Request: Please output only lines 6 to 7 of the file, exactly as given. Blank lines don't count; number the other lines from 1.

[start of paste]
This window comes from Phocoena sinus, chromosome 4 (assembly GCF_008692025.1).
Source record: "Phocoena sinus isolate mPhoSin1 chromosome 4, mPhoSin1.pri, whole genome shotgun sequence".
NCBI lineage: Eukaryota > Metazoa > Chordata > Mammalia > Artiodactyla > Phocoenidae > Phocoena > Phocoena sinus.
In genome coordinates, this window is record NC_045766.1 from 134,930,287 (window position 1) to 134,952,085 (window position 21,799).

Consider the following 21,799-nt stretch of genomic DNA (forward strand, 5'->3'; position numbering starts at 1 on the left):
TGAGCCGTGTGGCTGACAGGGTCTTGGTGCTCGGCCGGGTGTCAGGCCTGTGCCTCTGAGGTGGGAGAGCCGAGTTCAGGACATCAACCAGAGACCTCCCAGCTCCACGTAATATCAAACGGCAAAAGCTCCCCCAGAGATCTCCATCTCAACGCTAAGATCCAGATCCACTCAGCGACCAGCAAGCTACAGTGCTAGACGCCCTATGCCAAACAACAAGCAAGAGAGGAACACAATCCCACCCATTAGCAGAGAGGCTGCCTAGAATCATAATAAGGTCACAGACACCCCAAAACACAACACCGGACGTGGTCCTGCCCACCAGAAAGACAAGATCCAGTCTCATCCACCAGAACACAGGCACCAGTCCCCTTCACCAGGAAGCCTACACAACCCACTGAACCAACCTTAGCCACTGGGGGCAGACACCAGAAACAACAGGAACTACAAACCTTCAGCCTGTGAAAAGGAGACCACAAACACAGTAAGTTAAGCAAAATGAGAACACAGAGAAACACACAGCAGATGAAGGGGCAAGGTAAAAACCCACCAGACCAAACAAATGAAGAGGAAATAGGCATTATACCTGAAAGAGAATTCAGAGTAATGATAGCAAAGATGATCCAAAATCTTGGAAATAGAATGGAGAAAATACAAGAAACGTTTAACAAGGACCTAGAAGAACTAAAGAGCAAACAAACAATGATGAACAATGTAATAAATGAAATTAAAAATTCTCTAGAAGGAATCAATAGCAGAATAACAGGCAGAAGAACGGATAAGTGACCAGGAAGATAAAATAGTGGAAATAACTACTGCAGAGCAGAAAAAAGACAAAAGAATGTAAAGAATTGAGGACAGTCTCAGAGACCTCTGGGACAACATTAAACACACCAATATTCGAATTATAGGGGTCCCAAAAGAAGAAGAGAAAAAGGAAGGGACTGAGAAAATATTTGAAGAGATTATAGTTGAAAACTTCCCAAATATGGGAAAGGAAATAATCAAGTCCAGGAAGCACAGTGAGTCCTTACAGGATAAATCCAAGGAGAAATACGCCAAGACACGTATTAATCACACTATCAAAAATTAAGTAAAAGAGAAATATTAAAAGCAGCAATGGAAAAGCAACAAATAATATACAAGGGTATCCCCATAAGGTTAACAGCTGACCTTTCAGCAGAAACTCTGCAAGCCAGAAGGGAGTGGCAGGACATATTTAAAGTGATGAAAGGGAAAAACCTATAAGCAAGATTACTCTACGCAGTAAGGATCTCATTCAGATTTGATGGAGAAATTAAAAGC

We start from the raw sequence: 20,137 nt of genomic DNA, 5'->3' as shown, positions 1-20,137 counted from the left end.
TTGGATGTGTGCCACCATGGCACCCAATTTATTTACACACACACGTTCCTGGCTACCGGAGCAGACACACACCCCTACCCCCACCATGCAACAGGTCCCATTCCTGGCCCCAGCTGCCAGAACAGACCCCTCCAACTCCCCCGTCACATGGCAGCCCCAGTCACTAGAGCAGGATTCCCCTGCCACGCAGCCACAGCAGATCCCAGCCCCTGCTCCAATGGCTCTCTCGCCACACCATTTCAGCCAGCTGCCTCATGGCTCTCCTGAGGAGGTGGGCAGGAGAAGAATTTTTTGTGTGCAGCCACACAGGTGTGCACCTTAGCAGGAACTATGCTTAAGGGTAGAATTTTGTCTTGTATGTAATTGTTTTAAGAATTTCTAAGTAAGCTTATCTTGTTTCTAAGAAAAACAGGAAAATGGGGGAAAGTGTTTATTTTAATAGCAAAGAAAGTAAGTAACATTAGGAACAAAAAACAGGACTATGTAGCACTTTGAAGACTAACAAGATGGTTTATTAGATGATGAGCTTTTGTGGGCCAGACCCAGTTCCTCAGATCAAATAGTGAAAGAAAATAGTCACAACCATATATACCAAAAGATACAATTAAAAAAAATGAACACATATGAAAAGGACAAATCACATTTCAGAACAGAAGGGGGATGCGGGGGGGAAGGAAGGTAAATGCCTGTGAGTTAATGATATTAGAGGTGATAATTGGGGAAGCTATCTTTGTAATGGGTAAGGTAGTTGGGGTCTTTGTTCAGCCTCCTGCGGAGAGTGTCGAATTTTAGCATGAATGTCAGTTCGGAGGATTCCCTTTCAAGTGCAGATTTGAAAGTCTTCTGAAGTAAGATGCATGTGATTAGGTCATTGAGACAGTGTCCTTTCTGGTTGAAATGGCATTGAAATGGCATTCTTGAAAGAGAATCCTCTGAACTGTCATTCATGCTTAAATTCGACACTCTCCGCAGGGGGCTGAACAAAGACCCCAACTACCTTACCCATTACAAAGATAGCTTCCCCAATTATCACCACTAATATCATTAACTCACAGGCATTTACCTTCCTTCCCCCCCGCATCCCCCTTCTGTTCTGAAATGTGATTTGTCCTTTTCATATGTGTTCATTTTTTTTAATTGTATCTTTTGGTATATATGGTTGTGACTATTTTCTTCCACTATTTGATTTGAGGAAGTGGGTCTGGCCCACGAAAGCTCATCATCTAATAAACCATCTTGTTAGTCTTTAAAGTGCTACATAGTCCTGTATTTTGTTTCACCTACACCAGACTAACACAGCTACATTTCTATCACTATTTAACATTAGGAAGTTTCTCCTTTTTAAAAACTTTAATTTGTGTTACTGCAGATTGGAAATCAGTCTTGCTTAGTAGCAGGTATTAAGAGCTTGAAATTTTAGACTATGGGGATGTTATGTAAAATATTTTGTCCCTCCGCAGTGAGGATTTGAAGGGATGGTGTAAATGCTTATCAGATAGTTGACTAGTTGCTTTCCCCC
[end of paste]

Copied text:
TGAGCCGTGTGGCTGACAGGGTCTTGGTGCTCGGCCGGGTGTCAGGCCTGTGCCTCTGAGGTGGGAGAGCCGAGTTCAGGACATCAACCAGAGACCTCCCAGCTCCACGTAATATCAAACGGCAAAAGCTCCCCCAGAGATCTCCATCTCAACGCTAAGATCCAGATCCACTCAGCGACCAGCAAGCTACAGTGCTAGACGCCCTATGCCAAACAACAAGCAAGAGAGGAACACAATCCCACCCATTAGCAGAGAGGCTGCCTAGAATCATAATAAGGTCACAGACACCCCAAAACACAACACCGGACGTGGTCCTGCCCACCAGAAAGACAAGATCCAGTCTCATCCACCAGAACACAGGCACCAGTCCCCTTCACCAGGAAGCCTACACAACCCACTGAACCAACCTTAGCCACTGGGGGCAGACACCAGAAACAACAGGAACTACAAACCTTCAGCCTGTGAAAAGGAGACCACAAACACAGTAAGTTAAGCAAAATGAGAACACAGAGAAACACACAGCAGATGAAGGGGCAAGGTAAAAACCCACCAGACCAAACAAATGAAGAGGAAATAGGCATTATACCTGAAAGAGAATTCAGAGTAATGATAGCAAAGATGATCCAAAATCTTGGAAATAGAATGGAGAAAATACAAGAAACGTTTAACAAGGACCTAGAAGAACTAAAGAGCAAACAAACAATGATGAACAATGTAATAAATGAAATTAAAAATTCTCTAGAAGGAATCAATAGCAGAATAACAGGCAGAAGAACGGATAAGTGACCAGGAAGATAAAATAGTGGAAATAACTACTGCAGAGCAGAAAAAAGACAAAAGAATGTAAAGAATTGAGGACAGTCTCAGAGACCTCTGGGACAACATTAAACACACCAATATTCGAATTATAGGGGTCCCAAAAGAAGAAGAGAAAAAGGAAGGGACTGAGAAAATATTTGAAGAGATTATAGTTGAAAACTTCCCAAATATGGGAAAGGAAATAATCAAGTCCAGGAAGCACAGTGAGTCCTTACAGGATAAATCCAAGGAGAAATACGCCAAGACACGTATTAATCACACTATCAAAAATTAAGTAAAAGAGAAATATTAAAAGCAGCAATGGAAAAGCAACAAATAATATACAAGGGTATCCCCATAAGGTTAACAGCTGACCTTTCAGCAGAAACTCTGCAAGCCAGAAGGGAGTGGCAGGACATATTTAAAGTGATGAAAGGGAAAAACCTATAAGCAAGATTACTCTACGCAGTAAGGATCTCATTCAGATTTGATGGAGAAATTAAAAGC

We start from the raw sequence: 20,137 nt of genomic DNA, 5'->3' as shown, positions 1-20,137 counted from the left end.